When Apple (NASDAQ:AAPL) launched Apple Watch in 2015, it included a premium line called Apple Watch Edition, which was priced at an astronomical $10,000 to $17,000 and featured a case made of gold. Considering the fact that the premium pricing only related to the case material and aesthetics, and no performance improvements like a faster processor or more storage, it was a bold experiment to see how much consumers would pay for a high-end smartwatch. While many classic watches sell for far more than that, those timepieces don't become obsolete within a few years because of software updates.
The Mac maker quickly and quietly discontinued the gold edition in 2016, shifting to a ceramic case for Apple Watch Edition. This year? Apple Watch Edition is no more.
Aluminum or stainless steel only
With this year's unveiling, Apple has now discontinued its Apple Watch Edition lineup entirely, consolidating its material choices to just aluminum and stainless steel. The decision strongly implies that the ceramic models (or the gold that came before it) did not command the level of unit volume that would warrant new iterations. The process that Apple used to make the ceramic cases was rather complex and presumably costly, and operating leverage requires production to scale in order to spread out those costs.
Instead of focusing on the case material, Apple is now relying on adding new features -- like an EKG monitor -- to justify price increases. That's a more reliable playbook, as mainstream consumers are generally more willing to pay for greater functionality instead of just aesthetic differences. Besides, the stainless steel Apple Watch models are now available in a gold finish for gold enthusiasts like my fellow Fool Ashraf Eassa.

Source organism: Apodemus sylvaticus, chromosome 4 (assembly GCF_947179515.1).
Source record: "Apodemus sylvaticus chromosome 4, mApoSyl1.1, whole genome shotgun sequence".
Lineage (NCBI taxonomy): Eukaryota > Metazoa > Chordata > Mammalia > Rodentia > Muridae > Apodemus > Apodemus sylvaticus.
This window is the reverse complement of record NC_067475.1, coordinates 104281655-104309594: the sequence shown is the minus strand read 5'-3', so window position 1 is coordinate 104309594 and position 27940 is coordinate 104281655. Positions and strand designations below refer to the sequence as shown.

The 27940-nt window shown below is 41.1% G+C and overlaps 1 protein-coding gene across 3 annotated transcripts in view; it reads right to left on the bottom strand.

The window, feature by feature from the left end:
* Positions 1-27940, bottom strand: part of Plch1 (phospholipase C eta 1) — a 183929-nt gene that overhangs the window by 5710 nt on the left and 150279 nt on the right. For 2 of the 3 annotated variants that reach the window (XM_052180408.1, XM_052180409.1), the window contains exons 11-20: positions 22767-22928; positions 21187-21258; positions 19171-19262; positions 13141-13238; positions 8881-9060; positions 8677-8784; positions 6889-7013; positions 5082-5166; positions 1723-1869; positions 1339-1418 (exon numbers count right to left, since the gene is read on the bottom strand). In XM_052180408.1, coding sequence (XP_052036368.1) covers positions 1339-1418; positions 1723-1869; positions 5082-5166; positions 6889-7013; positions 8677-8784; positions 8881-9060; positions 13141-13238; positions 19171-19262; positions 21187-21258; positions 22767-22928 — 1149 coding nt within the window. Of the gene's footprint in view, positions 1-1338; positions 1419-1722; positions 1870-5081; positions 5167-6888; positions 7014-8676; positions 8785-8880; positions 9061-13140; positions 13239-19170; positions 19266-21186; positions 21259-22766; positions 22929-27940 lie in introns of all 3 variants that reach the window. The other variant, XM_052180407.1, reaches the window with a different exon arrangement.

A different pricing power tool
That's not to say that Apple has abandoned a premium pricing strategy with Apple Watch. Rather, the company is now leaning heavily on its partnership with luxury fashion brand Hermes to justify higher prices. This is a clever move for a few reasons.
Apple Watch Hermes models use the same stainless steel cases, with the chief differentiators being Hermes-branded leather bands and exclusive watch faces. Watch faces are merely software, which means Apple incurs negligible development costs with a design that can be easily distributed at scale. Apple Watch Hermes starts at $1,400, or twice the $700 that stainless steel Series 4 models start at.
Seeing as how a leather band is far cheaper than a gold case, transitioning to this strategy bodes well for Apple Watch margins. Farewell, Apple Watch Edition.